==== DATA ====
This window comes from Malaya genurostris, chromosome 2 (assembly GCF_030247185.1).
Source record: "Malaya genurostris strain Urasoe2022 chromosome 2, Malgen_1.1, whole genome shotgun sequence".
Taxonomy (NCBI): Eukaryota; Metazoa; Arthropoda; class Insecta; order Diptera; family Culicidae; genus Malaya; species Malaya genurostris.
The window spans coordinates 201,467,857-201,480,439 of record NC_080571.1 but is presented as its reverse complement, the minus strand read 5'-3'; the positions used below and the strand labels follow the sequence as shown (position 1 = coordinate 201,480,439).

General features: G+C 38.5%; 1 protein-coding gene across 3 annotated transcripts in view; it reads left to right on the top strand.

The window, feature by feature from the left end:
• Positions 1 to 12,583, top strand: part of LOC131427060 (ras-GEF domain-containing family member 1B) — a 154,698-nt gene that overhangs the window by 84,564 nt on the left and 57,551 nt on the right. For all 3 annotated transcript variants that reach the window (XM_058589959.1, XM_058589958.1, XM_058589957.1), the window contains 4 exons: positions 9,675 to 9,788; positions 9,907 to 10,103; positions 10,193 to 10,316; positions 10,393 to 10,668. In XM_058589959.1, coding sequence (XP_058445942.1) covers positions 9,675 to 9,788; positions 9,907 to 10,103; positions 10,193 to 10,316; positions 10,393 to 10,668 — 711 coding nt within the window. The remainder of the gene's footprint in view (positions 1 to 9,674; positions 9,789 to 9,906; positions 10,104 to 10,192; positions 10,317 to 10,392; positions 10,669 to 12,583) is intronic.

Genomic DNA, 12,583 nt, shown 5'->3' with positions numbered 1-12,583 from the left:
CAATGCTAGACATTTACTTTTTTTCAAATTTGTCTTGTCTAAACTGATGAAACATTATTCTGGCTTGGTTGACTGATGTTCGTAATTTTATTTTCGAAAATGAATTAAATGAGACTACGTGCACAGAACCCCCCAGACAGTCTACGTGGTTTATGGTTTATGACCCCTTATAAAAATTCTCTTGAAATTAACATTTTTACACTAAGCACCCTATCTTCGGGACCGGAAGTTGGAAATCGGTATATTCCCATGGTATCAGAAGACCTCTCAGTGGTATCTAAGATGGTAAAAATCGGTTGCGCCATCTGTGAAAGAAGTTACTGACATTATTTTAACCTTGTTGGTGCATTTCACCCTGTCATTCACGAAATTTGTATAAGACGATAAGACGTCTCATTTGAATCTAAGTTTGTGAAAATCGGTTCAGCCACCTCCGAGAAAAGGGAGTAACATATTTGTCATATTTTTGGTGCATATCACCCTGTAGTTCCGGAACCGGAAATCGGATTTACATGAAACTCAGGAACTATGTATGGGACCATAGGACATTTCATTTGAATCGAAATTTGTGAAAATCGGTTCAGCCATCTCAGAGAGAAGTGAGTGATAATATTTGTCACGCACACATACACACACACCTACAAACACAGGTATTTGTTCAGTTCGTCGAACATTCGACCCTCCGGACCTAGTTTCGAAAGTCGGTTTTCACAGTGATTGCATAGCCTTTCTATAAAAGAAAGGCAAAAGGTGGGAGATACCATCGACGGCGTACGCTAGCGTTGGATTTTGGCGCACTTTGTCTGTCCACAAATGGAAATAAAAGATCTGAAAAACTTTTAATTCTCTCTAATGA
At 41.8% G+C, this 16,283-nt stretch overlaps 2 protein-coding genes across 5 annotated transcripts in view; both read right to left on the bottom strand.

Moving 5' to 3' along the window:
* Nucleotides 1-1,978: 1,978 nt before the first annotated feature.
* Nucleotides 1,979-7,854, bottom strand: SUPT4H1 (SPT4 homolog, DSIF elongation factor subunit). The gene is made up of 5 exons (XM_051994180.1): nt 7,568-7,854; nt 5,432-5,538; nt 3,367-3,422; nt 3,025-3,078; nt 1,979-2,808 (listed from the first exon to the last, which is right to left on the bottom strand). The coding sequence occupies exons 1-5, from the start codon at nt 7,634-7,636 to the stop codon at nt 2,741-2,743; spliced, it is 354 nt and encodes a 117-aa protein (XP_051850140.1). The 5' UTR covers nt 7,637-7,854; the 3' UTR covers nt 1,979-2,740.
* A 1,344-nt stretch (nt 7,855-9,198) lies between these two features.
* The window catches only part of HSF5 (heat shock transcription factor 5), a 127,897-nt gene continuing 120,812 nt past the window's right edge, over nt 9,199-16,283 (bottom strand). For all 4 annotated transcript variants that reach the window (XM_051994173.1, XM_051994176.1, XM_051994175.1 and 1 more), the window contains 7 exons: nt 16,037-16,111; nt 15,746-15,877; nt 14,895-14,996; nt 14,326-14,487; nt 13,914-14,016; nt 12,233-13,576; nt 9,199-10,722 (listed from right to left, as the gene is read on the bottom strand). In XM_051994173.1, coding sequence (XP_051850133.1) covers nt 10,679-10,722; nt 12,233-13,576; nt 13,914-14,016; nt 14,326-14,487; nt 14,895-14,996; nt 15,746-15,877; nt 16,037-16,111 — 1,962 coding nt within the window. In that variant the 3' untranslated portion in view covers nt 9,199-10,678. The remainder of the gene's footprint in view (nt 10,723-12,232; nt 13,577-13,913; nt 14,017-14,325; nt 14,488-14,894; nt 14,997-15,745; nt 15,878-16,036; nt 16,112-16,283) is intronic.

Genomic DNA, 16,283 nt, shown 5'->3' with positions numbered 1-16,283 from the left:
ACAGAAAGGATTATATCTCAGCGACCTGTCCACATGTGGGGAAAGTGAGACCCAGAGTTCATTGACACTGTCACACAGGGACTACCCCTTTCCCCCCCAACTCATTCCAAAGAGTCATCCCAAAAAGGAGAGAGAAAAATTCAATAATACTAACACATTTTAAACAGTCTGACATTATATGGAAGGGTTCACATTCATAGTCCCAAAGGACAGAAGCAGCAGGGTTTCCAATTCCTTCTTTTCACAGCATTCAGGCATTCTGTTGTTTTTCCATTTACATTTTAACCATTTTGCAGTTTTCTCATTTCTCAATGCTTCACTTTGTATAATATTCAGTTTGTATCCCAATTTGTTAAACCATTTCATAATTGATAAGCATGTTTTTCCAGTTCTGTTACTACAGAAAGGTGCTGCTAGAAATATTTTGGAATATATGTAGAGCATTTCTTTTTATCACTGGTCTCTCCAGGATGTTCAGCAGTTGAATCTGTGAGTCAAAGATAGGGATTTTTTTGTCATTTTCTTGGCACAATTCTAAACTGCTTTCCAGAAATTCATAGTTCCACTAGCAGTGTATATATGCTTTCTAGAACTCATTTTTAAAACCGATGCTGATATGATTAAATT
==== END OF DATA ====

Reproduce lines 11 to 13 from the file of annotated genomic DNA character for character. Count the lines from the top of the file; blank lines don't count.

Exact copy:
Moving 5' to 3' along the window:
* Nucleotides 1-1,978: 1,978 nt before the first annotated feature.
* Nucleotides 1,979-7,854, bottom strand: SUPT4H1 (SPT4 homolog, DSIF elongation factor subunit). The gene is made up of 5 exons (XM_051994180.1): nt 7,568-7,854; nt 5,432-5,538; nt 3,367-3,422; nt 3,025-3,078; nt 1,979-2,808 (listed from the first exon to the last, which is right to left on the bottom strand). The coding sequence occupies exons 1-5, from the start codon at nt 7,634-7,636 to the stop codon at nt 2,741-2,743; spliced, it is 354 nt and encodes a 117-aa protein (XP_051850140.1). The 5' UTR covers nt 7,637-7,854; the 3' UTR covers nt 1,979-2,740.